Comment author: 14 January 2011 09:19:30PM *  0 points [-]

I just don't think that the impact of superhuman intelligence will be all that dramatic.

The impact of human-level intelligence has been fairly dramatic - looking at the current mass extinction. Presumably you have already heard the spiel about how important intelligence is.

And, collectively, the existing 1000x improvements listed above are likely to prove at least as transformative as the prospective 1000x in intelligence.

The biggest transformation seems likely when machines surpass humans in most areas of the job marketplace. To do that, they need good intelligence - and good bodies. So far, they don't have either really - but it seems plausible that, fairly soon, they will have both of these things.

After that, humans will survive largely as parasites on a machine-based economy.

In effect, I am saying that most of the things that can be done by a 1000x-human AI could also be done by the collective effort of a thousand or so 1x-humans. And that the few things that can not be done by that kind of collective effort are not going to be all that transformative.

If machines are 10% better than humans, they will get the jobs. Maybe humans could have done the same thing eventually (and maybe not) - but they are unemployed - so they won't get the chance to do so. The rise of the machines represents a fairly major transformation - even now, when the machines have only a tiny percentage of the planet's biomass. If they start to outweigh us, that seems like a pretty big deal to me.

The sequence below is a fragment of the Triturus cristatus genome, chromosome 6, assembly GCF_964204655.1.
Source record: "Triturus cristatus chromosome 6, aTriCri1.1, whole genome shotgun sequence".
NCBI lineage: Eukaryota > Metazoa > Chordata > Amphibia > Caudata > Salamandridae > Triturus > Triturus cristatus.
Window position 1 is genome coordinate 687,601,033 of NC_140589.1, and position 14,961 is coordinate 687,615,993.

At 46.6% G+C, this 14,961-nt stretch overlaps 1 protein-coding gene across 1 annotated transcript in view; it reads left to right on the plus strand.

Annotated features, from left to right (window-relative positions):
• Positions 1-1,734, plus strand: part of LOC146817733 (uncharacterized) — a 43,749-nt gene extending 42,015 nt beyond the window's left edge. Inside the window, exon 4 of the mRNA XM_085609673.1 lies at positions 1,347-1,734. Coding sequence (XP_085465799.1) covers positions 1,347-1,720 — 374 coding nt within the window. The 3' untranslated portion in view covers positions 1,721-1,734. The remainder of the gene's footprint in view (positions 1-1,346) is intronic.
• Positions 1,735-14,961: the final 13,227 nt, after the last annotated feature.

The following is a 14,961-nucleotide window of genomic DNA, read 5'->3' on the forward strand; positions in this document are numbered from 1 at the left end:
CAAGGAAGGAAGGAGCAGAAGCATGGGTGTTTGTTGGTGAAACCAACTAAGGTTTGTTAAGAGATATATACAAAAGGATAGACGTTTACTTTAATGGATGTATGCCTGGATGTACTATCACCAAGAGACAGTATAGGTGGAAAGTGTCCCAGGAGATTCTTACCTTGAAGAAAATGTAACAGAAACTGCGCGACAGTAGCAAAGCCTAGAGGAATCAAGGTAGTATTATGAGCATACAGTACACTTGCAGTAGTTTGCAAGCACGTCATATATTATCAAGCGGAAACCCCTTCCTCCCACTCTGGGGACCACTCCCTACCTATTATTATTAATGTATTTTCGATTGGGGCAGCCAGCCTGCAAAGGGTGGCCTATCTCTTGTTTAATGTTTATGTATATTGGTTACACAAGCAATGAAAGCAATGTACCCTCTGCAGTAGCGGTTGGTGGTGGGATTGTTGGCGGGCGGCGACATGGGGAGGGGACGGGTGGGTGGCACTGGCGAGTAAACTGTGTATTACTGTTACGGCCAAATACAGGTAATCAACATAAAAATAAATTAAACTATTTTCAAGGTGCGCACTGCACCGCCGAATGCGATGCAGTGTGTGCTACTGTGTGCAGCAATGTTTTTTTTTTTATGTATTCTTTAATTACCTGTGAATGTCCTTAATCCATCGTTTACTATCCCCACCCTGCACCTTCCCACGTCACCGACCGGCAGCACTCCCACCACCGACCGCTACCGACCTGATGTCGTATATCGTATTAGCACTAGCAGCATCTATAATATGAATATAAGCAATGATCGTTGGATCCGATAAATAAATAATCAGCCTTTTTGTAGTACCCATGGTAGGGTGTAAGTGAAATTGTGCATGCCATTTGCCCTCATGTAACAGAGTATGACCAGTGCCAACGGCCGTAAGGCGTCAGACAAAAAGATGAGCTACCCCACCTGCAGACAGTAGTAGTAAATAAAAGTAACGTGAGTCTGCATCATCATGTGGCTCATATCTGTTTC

Comment author: 14 January 2011 10:22:28PM 0 points [-]

The impact of human-level intelligence has been fairly dramatic - looking at the current mass extinction.

You mean the one that started roughly 15,000 years ago? Yes, a truly dramatic change! </irony>

The biggest transformation seems likely when machines surpass humans in most areas of the job marketplace.

True. And at that point, humans will begin to derive more than half of their income from their ownership of capital and land. And those humans without capital or land may not be able survive, let alone to reproduce. Mankind has been in this position before, though.

Comment author: 14 January 2011 11:16:31PM *  0 points [-]

The impact of human-level intelligence has been fairly dramatic - looking at the current mass extinction.

You mean the one that started roughly 15,000 years ago? Yes, a truly dramatic change! </irony>

You have different tastes in drama from me. For me, a mass extinction is a big deal. Especially so, if the species to which I belong looks as though it may be one of those that goes up against the wall in it.

Mankind has been in this position before, though.

Well, not exactly this position: we haven't come across critters that are much stronger, faster and smarter than us before.